Equity Crowdfunding has been a huge factor in contributing to the fintech start-up scene in ASEAN countries
The fintech landscape in ASEAN region is rapidly expanding, with Singapore, Indonesia and Malaysia having the greatest number of domestic fintech start-ups. Within the ASEAN fintech scene, capital raising crowdfunding (donation crowdfunding, rewards crowdfunding, equity crowdfunding and real estate crowdfunding) is the third largest business model implemented after digital payments and digital lending according to The ASEAN FinTech Ecosystem Benchmarking Study.
This study also stated that crowdfunding platforms are mostly focused on donation crowdfunding and rewards crowdfunding, with equity crowdfunding coming in third place. This study also showed that equity crowdfunding platforms are mostly present in more developed countries within ASEAN.
According to Facilitating Equity Crowdfunding in the ASEAN Region, a study published by The ASEAN Secretariat in Jakarta, equity crowdfunding is an important milestone of the capital market, and it is receiving more attention from regulators and policy makers around the world. The market is expected to be a significant source of funding for small and medium size enterprise (SME) all around the world now and in the future.
Equity crowdfunding, an important alternative source of funding for small businesses, is expected to be a significant game changer within the ASEAN region, as SMEs make up more than 96% of all enterprises in the ASEAN region, according to a paper published by ACCA titled SME Development in ASEAN.
The expansion of equity crowdfunding is spurred by the development of the fintech landscape among ASEAN countries ,which are well-developed, have a relatively high GDP per capita and a high banked population (Eg: Singapore, Malaysia and Thailand).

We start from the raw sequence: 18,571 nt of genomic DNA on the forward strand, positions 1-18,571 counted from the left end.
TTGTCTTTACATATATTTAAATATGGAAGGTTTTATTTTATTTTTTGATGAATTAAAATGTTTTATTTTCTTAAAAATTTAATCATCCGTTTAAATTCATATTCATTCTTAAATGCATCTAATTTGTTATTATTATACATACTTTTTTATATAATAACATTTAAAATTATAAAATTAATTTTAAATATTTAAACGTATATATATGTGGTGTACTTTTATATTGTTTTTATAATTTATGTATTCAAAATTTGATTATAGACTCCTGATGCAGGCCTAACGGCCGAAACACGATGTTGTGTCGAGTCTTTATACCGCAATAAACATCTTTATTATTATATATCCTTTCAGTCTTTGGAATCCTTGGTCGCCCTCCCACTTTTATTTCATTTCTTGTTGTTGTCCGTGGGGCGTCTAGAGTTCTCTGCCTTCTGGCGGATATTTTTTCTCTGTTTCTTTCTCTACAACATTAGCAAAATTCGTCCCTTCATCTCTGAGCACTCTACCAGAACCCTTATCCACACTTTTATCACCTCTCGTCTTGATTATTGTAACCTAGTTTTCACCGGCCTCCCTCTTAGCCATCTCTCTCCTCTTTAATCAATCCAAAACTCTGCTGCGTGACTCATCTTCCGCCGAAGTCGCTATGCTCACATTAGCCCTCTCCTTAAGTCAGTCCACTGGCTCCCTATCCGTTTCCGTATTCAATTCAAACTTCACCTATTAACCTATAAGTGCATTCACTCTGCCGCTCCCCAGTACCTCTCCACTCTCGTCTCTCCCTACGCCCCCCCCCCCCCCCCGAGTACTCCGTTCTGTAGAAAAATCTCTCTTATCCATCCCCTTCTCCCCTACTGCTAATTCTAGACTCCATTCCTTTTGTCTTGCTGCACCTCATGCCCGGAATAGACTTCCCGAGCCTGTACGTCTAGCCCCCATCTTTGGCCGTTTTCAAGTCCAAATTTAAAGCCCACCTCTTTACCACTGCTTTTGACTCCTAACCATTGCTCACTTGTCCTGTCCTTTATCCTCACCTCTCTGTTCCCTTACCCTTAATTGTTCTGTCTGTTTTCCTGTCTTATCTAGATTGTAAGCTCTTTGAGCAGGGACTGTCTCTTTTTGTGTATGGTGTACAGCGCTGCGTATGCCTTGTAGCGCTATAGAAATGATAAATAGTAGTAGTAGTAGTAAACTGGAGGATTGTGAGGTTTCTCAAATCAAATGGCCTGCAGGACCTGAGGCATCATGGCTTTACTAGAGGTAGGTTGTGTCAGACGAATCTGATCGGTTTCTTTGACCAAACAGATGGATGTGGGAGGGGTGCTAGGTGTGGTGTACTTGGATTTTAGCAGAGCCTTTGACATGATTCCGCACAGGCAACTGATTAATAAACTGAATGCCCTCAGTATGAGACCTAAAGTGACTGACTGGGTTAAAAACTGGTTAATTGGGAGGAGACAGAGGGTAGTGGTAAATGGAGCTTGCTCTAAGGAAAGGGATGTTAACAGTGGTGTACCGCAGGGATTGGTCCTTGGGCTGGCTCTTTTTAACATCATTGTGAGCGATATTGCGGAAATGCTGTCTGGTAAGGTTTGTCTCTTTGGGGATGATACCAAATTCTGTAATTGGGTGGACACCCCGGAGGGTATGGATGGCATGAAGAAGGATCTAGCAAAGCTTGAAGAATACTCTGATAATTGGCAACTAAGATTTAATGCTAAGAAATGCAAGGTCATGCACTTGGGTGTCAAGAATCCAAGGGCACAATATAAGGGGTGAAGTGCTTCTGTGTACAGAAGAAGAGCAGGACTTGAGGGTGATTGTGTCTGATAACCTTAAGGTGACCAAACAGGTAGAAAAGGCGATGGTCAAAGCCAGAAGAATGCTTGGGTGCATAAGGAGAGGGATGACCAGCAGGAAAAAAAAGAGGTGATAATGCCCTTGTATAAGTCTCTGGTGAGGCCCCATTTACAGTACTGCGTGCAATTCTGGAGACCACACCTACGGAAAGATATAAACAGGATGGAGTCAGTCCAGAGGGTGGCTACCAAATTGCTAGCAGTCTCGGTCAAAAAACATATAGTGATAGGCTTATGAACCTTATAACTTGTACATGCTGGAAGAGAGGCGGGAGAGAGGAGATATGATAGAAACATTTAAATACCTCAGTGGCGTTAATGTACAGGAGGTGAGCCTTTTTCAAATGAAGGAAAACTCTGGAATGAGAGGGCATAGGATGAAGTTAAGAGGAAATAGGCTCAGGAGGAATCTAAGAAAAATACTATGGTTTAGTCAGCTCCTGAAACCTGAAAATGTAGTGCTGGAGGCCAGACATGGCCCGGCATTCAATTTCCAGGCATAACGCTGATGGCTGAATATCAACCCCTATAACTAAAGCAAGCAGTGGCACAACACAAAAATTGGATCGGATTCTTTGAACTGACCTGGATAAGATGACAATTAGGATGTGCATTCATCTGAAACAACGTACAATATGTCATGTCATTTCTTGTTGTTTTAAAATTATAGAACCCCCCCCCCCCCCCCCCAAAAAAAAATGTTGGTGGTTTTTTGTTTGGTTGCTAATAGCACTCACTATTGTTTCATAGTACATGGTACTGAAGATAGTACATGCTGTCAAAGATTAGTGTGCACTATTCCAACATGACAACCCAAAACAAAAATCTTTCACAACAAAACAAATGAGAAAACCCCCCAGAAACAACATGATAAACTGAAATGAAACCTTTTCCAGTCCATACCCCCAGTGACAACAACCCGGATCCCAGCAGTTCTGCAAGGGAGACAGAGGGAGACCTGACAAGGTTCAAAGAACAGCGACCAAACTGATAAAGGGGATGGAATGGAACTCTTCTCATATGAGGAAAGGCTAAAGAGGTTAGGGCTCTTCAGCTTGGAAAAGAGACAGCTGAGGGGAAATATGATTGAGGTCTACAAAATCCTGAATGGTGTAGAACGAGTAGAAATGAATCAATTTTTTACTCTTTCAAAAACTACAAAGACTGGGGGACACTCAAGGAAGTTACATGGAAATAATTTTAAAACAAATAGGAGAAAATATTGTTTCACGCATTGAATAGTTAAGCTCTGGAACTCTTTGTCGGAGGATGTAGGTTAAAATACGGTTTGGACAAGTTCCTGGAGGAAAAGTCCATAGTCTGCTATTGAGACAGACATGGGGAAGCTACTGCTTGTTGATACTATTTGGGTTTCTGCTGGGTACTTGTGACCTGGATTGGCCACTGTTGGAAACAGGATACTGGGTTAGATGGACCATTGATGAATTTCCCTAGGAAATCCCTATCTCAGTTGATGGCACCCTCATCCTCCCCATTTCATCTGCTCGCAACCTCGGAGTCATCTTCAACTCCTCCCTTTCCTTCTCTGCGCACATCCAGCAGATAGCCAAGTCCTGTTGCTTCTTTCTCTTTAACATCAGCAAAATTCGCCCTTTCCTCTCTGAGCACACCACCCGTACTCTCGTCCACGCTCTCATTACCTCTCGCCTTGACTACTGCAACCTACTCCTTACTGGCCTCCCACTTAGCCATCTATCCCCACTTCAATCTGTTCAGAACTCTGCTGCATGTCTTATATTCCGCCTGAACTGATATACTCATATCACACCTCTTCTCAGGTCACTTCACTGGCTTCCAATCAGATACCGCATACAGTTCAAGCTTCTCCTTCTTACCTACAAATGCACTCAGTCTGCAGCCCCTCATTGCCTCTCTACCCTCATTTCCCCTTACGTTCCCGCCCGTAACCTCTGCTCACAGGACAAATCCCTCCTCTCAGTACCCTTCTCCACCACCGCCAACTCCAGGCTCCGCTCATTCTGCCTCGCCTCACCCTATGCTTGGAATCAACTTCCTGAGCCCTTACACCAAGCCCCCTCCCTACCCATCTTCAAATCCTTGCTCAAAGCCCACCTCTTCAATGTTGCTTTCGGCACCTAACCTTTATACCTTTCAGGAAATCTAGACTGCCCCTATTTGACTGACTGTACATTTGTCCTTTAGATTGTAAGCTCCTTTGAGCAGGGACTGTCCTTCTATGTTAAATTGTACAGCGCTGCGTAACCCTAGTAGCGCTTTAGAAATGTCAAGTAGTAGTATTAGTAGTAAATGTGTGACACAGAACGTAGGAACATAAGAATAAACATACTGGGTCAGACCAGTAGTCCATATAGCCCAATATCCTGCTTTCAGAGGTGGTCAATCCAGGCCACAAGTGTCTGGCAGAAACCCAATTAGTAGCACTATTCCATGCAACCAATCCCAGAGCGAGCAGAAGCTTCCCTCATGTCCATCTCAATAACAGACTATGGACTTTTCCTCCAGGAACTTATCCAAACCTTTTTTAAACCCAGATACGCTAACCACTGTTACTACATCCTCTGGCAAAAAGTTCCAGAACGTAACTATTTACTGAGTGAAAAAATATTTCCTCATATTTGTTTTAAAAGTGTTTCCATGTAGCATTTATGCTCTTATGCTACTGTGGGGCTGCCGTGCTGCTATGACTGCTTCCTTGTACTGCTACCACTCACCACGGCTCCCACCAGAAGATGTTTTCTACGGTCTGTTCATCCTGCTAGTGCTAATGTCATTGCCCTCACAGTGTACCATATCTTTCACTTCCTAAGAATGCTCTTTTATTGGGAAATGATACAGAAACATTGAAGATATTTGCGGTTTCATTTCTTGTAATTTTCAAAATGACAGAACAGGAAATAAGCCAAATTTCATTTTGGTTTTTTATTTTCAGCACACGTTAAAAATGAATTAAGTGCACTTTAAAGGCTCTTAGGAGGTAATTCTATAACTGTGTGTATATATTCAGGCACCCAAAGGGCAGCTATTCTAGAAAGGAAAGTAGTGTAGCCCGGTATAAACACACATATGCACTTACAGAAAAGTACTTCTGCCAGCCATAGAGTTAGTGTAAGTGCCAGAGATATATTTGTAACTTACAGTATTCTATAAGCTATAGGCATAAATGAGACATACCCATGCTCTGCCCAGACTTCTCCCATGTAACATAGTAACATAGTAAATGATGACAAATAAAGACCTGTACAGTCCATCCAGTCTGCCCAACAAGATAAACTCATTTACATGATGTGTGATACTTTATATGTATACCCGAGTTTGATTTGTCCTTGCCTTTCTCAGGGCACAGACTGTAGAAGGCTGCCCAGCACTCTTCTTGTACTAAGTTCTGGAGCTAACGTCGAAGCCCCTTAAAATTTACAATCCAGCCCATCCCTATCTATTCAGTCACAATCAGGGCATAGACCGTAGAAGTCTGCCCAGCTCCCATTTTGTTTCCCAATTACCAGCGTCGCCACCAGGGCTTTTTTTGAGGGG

In Singapore, The ASEAN FinTech Ecosystem Benchmarking Study has reported that equity crowdfunding is an increasingly important source of investment funds for businesses as it has the support of the Monetary Authority of Singapore (MAS), which sees securities-based crowdfunding as an alternative source of financing for start-ups and SMEs. Platforms which undertake equity crowdfunding need to obtain a Capital Market Service licence and seven crowdfunding platforms have obtained a licence by May 2018.
According to the ASEAN FinTech Ecosystem Benchmarking Study, the equity crowdfunding scene in Thailand is supported by various business and government agencies. This includes various commercial banks such as the Thai Venture Capital Association (TVCA), the Thailand Tech Start-up Association, the National Innovation Agency (NIA), the National Science and Technology Development Agency (NSTDA) and the National Science Technology and Innovation Policy Office (TSI).
Presently, there are two registered equity crowdfunding portals which are Live Fin Corp Co., Ltd (also known as LiVE) and Phoenixict Co., Ltd (also known as Sinwattana Crowdfunding). LiVE is 99.9% invested by the Stock Exchange of Thailand (SET).
Among alternative crowdfunding platforms such as donation-based, reward-based, loan-based or investment-based crowdfunding, only equity crowdfunding is regulated by the Thailand Security Exchange Commission (SEC).
Malaysia is the first country in ASEAN to put forward a regulatory framework for equity crowdfunding and related activities in 2016 by the Malaysia Securities Commission (SC). This provided a structured framework for equity crowdfunding in Malaysia. To date, there are a total of 10 equity crowdfunding platforms including Ethis, which is the only shariah-compliant ECF platform in the country.
The Importance of equity crowdfunding